“That’s become a bigger disease than the pandemic,” said Stallworth, who became the pastor at Pelion UMC and nearby Sharon Crossroads United Methodist Church in July 2021. Prior to that, he’d served at a progressive church in Spartanburg, South Carolina, and his arrival in conservative Pelion, about 20 miles outside the state capital of Columbia, made more than a few worshippers nervous, he said.
One of the first questions he was asked was whether he’d “force” worshippers to wear masks. He responded that he couldn’t force anyone to do anything but that he and his family would mask up to keep everyone safe. And he’s openly encouraged members to get vaccinated.
Some ultimately left over political differences, Stallworth said. But he’s encouraged those who remain to embrace the church’s growing diversity and learn to worship alongside people who don’t necessarily share the same opinions.
“I said, ‘We may disagree, but just know that I’m going to love you through everything,’” Stallworth said. “And they took hold of that. I think that’s how we got through this pandemic and how we’re going to move forward together.”
Both churches developed a virtual worship option, said Stallworth. While serving his church in Spartanburg, Stallworth broadcast a 30-minute service on Facebook, using his cellphone and laptop, with accompaniment from the church’s organist. Some days, he misses the solitude of that effort, so he understands why some of Pelion’s members still prefer to worship from home.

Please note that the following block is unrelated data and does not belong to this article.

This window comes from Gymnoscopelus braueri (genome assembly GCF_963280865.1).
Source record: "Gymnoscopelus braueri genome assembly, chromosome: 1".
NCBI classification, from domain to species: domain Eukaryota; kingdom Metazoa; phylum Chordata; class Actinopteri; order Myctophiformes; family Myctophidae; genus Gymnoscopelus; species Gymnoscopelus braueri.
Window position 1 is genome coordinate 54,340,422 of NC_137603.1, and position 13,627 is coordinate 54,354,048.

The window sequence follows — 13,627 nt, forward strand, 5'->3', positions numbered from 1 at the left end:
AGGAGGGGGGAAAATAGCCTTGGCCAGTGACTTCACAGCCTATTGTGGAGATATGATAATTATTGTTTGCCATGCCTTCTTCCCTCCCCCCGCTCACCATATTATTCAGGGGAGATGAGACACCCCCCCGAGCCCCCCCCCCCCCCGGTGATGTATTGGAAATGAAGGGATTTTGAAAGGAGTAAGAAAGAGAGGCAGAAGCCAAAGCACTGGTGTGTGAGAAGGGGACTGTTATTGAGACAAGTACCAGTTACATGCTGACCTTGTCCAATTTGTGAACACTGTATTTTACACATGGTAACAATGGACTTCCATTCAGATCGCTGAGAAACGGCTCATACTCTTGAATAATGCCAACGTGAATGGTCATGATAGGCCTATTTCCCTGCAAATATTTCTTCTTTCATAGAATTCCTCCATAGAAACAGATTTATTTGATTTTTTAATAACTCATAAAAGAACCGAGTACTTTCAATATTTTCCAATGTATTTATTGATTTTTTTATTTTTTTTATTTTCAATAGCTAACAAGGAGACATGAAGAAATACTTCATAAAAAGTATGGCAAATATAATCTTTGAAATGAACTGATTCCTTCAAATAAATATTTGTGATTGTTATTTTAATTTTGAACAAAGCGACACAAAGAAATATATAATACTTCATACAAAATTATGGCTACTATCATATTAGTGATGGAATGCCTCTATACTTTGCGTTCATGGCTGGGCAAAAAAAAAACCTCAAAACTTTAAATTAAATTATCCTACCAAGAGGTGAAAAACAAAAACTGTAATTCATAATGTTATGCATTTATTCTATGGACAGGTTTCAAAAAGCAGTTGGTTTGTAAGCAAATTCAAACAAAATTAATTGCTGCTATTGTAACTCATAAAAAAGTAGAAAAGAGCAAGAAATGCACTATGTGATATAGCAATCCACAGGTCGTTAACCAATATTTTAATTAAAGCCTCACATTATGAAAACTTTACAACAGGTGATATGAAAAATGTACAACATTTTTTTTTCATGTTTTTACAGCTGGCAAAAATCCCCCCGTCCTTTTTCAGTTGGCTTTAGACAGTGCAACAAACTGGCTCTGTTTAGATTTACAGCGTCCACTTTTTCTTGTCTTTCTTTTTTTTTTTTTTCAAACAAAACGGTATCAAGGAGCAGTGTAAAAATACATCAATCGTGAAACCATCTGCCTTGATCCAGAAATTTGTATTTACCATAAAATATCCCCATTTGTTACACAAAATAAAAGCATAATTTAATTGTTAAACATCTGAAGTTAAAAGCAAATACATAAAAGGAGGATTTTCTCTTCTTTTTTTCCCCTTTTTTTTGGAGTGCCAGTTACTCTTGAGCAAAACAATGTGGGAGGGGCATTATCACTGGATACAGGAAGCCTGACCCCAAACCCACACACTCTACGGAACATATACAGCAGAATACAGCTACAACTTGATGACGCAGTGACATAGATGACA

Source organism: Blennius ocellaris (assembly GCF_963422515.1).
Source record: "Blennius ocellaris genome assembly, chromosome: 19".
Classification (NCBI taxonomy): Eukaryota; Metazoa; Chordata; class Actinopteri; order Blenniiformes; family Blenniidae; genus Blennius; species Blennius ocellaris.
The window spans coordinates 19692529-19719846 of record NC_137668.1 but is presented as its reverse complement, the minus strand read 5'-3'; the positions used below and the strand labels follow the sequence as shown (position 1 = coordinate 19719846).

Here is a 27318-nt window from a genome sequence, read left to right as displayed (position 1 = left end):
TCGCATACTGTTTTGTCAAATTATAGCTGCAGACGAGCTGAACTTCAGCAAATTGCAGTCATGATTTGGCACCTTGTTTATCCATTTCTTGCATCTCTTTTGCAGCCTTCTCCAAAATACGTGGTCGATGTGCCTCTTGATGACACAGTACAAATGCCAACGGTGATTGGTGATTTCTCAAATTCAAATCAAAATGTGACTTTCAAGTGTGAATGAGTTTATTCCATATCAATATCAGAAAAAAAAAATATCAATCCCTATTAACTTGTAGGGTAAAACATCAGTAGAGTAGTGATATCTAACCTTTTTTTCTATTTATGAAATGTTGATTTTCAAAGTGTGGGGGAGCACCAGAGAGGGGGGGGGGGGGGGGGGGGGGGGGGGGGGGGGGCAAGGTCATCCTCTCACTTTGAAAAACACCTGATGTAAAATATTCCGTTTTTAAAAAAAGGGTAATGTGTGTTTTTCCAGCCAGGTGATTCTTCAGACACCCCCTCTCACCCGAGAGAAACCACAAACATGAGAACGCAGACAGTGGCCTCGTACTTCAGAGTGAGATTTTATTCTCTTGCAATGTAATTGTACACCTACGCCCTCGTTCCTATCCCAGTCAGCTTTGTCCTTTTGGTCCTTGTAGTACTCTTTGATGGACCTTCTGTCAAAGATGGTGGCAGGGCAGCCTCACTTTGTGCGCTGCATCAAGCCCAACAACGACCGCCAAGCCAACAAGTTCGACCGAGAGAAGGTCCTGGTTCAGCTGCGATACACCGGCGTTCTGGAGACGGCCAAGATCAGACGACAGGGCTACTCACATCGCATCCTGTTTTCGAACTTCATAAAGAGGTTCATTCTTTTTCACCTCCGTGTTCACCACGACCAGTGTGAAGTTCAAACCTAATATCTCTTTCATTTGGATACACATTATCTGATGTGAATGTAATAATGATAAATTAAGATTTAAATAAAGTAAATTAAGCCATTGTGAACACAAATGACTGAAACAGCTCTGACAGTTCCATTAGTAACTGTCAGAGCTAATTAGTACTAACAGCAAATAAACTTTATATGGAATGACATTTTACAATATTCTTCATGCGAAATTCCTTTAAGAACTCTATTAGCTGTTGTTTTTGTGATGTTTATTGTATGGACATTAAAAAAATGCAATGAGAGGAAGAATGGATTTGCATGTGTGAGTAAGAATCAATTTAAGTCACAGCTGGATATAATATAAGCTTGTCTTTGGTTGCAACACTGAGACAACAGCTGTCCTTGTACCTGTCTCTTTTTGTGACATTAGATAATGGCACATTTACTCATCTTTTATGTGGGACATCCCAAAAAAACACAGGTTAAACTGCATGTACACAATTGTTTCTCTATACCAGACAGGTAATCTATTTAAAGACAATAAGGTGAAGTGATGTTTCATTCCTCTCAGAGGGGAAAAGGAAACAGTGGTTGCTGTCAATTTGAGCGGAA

Most of the worshippers now attending in person are new, having sampled the church’s services online before ever coming into the building, he said. And the majority of them were previously unchurched, he said. Many of the newer members are young people with children who were introduced to Pelion UMC through its outreach programs, like Trunk or Treat or its school backpack program.
“They just want to be part of a community that’s bigger than them. I think they just want a sense of, ‘We’re going to be OK,’” he said. “Contrary to what a lot of people are saying, I believe better days are ahead for the church. It might look different, … but particularly for progressive congregations, from these ashes something beautiful is going to emerge.”
How is the work of supporting the ministries of the church changing? What are the skills and experience needed to offer ministry today?
The Rev. Justin Coleman, the senior pastor at University United Methodist Church in Chapel Hill, North Carolina, also maintains a sense of optimism about the church’s future. Pre-pandemic, the church invested in a new sound system and video cameras, primarily to reach the homebound and the nearby academic community, many of whom left town during the summers but wanted to remain connected. That investment proved crucial during COVID-19 when the church moved entirely to virtual worship.